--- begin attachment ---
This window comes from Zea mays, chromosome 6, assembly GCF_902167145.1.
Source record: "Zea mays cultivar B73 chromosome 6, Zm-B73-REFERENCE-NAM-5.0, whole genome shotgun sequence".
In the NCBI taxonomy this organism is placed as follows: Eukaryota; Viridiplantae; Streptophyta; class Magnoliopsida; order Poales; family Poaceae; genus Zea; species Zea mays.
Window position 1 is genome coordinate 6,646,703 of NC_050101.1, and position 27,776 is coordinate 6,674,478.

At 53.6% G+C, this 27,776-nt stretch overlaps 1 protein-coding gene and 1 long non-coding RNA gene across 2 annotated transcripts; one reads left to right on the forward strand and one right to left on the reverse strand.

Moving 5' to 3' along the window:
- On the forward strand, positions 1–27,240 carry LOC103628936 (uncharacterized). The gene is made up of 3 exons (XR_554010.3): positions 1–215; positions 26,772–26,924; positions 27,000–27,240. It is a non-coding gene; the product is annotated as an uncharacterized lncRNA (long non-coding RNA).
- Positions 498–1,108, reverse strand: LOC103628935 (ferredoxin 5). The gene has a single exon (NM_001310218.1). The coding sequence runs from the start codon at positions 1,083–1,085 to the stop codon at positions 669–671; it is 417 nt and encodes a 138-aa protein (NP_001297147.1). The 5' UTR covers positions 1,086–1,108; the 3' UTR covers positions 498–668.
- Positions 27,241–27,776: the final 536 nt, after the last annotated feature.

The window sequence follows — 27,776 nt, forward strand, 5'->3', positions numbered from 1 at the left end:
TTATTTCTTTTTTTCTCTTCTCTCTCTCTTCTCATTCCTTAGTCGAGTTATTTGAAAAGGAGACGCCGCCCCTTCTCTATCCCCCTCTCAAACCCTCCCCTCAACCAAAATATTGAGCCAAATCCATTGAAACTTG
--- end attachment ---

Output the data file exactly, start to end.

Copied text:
This window comes from Zea mays, chromosome 6, assembly GCF_902167145.1.
Source record: "Zea mays cultivar B73 chromosome 6, Zm-B73-REFERENCE-NAM-5.0, whole genome shotgun sequence".
In the NCBI taxonomy this organism is placed as follows: Eukaryota; Viridiplantae; Streptophyta; class Magnoliopsida; order Poales; family Poaceae; genus Zea; species Zea mays.
Window position 1 is genome coordinate 6,646,703 of NC_050101.1, and position 27,776 is coordinate 6,674,478.

At 53.6% G+C, this 27,776-nt stretch overlaps 1 protein-coding gene and 1 long non-coding RNA gene across 2 annotated transcripts; one reads left to right on the forward strand and one right to left on the reverse strand.

Moving 5' to 3' along the window:
- On the forward strand, positions 1–27,240 carry LOC103628936 (uncharacterized). The gene is made up of 3 exons (XR_554010.3): positions 1–215; positions 26,772–26,924; positions 27,000–27,240. It is a non-coding gene; the product is annotated as an uncharacterized lncRNA (long non-coding RNA).
- Positions 498–1,108, reverse strand: LOC103628935 (ferredoxin 5). The gene has a single exon (NM_001310218.1). The coding sequence runs from the start codon at positions 1,083–1,085 to the stop codon at positions 669–671; it is 417 nt and encodes a 138-aa protein (NP_001297147.1). The 5' UTR covers positions 1,086–1,108; the 3' UTR covers positions 498–668.
- Positions 27,241–27,776: the final 536 nt, after the last annotated feature.

The window sequence follows — 27,776 nt, forward strand, 5'->3', positions numbered from 1 at the left end:
TTATTTCTTTTTTTCTCTTCTCTCTCTCTTCTCATTCCTTAGTCGAGTTATTTGAAAAGGAGACGCCGCCCCTTCTCTATCCCCCTCTCAAACCCTCCCCTCAACCAAAATATTGAGCCAAATCCATTGAAACTTG